Compare any two graphics cards:
Geforce GTX 770 vs Radeon HD 7970
IntroThe Geforce GTX 770 makes use of a 28 nm design. nVidia has clocked the core frequency at 1046 MHz. The GDDR5 RAM works at a speed of 1753 MHz on this particular card. It features 1536 SPUs along with 128 Texture Address Units and 32 Rasterization Operator Units.
Compare that to the Radeon HD 7970, which uses a 28 nm design. AMD has set the core speed at 925 MHz. The GDDR5 RAM works at a speed of 1375 MHz on this card. It features 2048 SPUs along with 128 TAUs and 32 Rasterization Operator Units.
BenchmarksThese are real-world performance benchmarks that were submitted by Hardware Compare users. The scores seen here are the average of all benchmarks submitted for each respective test and hardware.
3DMark Fire Strike
Power Usage and Theoretical Benchmarks
Power Consumption (Max TDP)
As far as performance goes, the Radeon HD 7970 should in theory be just a bit superior to the Geforce GTX 770 in general. (explain)
Texel RateThe Geforce GTX 770 should be just a bit (approximately 13%) more effective at texture filtering than the Radeon HD 7970. (explain)
Pixel RateThe Geforce GTX 770 should be a small bit (more or less 13%) faster with regards to anti-aliasing than the Radeon HD 7970, and also should be able to handle higher screen resolutions while still performing well. (explain)
Please note that the above 'benchmarks' are all just theoretical - the results were calculated based on the card's specifications, and real-world performance may (and probably will) vary at least a bit.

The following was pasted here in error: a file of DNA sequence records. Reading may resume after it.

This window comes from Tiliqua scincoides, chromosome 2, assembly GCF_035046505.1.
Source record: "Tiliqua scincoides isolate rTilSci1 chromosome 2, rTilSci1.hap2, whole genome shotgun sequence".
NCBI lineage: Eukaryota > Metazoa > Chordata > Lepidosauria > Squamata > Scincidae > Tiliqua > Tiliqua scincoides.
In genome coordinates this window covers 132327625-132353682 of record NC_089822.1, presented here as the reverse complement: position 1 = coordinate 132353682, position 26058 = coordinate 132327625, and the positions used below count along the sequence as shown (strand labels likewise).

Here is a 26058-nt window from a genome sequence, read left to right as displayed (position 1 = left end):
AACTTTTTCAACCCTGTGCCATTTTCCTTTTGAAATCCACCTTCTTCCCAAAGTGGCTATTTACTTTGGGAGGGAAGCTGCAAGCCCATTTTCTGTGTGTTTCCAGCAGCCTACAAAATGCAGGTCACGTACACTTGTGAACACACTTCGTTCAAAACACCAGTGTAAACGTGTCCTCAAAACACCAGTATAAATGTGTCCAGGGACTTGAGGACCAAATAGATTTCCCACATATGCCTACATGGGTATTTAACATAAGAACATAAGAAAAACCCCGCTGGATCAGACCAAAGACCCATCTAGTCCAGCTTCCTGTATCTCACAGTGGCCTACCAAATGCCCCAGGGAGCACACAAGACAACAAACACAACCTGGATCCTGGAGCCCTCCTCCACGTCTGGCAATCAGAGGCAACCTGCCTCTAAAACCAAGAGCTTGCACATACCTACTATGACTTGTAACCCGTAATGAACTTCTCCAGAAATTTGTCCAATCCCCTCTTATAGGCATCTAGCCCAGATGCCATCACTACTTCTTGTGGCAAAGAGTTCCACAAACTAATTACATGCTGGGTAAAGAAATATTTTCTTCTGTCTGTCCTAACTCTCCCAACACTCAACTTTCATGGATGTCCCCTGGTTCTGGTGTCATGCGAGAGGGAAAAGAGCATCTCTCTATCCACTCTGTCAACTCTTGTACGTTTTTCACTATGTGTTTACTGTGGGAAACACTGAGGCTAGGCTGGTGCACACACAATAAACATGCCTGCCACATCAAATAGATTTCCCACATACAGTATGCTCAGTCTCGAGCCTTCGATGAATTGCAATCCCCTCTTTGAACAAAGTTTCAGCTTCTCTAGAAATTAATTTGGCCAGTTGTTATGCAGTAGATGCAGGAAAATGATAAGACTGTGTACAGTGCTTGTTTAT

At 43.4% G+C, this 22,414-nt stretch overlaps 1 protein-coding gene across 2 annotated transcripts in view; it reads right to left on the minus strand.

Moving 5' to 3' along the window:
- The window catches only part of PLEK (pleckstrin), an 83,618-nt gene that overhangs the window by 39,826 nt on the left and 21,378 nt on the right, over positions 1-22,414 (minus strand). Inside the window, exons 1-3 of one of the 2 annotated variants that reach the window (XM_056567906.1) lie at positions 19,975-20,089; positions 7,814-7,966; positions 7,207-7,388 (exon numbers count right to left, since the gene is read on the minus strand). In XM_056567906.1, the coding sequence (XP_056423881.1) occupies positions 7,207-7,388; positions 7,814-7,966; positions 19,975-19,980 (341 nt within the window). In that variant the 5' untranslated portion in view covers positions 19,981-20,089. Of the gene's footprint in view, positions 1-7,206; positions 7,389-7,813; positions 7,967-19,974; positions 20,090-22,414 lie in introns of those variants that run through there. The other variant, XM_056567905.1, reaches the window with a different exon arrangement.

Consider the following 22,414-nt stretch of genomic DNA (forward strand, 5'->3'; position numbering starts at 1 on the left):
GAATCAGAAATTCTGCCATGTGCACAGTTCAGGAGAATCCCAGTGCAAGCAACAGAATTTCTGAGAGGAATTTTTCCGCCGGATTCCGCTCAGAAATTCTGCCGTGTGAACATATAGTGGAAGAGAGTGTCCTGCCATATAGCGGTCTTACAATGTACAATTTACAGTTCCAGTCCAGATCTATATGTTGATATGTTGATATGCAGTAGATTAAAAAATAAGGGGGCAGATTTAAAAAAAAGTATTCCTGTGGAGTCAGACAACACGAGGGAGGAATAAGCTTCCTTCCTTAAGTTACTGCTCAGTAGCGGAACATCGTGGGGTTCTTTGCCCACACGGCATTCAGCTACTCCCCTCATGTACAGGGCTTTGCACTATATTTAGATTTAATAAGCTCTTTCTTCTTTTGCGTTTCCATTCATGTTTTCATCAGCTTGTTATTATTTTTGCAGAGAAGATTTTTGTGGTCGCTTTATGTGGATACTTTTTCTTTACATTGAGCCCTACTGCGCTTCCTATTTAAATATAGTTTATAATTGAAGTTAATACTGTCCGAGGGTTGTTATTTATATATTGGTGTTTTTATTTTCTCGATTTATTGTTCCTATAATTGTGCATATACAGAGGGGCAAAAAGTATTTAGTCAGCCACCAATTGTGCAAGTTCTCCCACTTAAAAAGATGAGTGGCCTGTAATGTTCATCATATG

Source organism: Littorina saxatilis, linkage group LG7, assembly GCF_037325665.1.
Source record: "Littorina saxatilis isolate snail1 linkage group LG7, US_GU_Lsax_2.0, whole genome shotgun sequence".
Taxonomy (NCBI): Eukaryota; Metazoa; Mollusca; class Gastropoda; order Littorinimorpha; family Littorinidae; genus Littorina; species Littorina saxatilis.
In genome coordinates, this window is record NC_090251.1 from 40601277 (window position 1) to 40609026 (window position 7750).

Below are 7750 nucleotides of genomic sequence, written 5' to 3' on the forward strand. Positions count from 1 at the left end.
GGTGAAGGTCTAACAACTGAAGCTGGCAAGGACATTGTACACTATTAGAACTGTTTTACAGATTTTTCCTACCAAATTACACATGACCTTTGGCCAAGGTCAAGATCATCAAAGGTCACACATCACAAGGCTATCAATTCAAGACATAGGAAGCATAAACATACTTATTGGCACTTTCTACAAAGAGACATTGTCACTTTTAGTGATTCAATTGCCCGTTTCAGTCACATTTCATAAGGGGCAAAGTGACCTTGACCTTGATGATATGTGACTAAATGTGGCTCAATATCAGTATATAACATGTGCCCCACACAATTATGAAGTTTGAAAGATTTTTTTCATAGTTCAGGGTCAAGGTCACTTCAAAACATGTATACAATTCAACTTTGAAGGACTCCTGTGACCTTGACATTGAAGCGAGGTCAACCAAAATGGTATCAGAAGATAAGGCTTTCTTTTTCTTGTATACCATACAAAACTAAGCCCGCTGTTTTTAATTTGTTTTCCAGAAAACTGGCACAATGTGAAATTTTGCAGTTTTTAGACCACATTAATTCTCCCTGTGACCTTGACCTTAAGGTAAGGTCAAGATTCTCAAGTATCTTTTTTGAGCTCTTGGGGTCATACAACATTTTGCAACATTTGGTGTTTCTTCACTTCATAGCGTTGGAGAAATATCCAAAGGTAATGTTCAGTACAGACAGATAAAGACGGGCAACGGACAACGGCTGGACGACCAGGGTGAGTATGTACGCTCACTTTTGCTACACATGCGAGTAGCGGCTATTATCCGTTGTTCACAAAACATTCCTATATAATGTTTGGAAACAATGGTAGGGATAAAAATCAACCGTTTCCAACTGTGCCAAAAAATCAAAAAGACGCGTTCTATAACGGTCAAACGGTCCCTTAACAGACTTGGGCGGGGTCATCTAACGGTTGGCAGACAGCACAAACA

Please note that the price comparisons are based on search keywords - sometimes it might show cards with very similar names that are not exactly the same as the one chosen in the comparison. We do try to filter out the wrong results as best we can, though.
Memory Bandwidth: Memory bandwidth is the largest amount of data (in units of MB per second) that can be transported over the external memory interface in a second. The number is worked out by multiplying the card's bus width by its memory clock speed. If it uses DDR RAM, it should be multiplied by 2 again. If it uses DDR5, multiply by ANOTHER 2x. The higher the card's memory bandwidth, the better the card will be in general. It especially helps with AA, HDR and higher screen resolutions.
Texel Rate: Texel rate is the maximum amount of texture map elements (texels) that can be applied per second. This number is calculated by multiplying the total texture units by the core speed of the chip. The better the texel rate, the better the graphics card will be at texture filtering (anisotropic filtering - AF). It is measured in millions of texels processed in one second.
Pixel Rate: Pixel rate is the most pixels that the graphics card could possibly write to the local memory per second - measured in millions of pixels per second. The number is calculated by multiplying the number of ROPs by the clock speed of the card. ROPs (Raster Operations Pipelines - sometimes also referred to as Render Output Units) are responsible for filling the screen with pixels (the image). The actual pixel fill rate is also dependant on lots of other factors, especially the memory bandwidth - the lower the bandwidth is, the lower the potential to get to the max fill rate.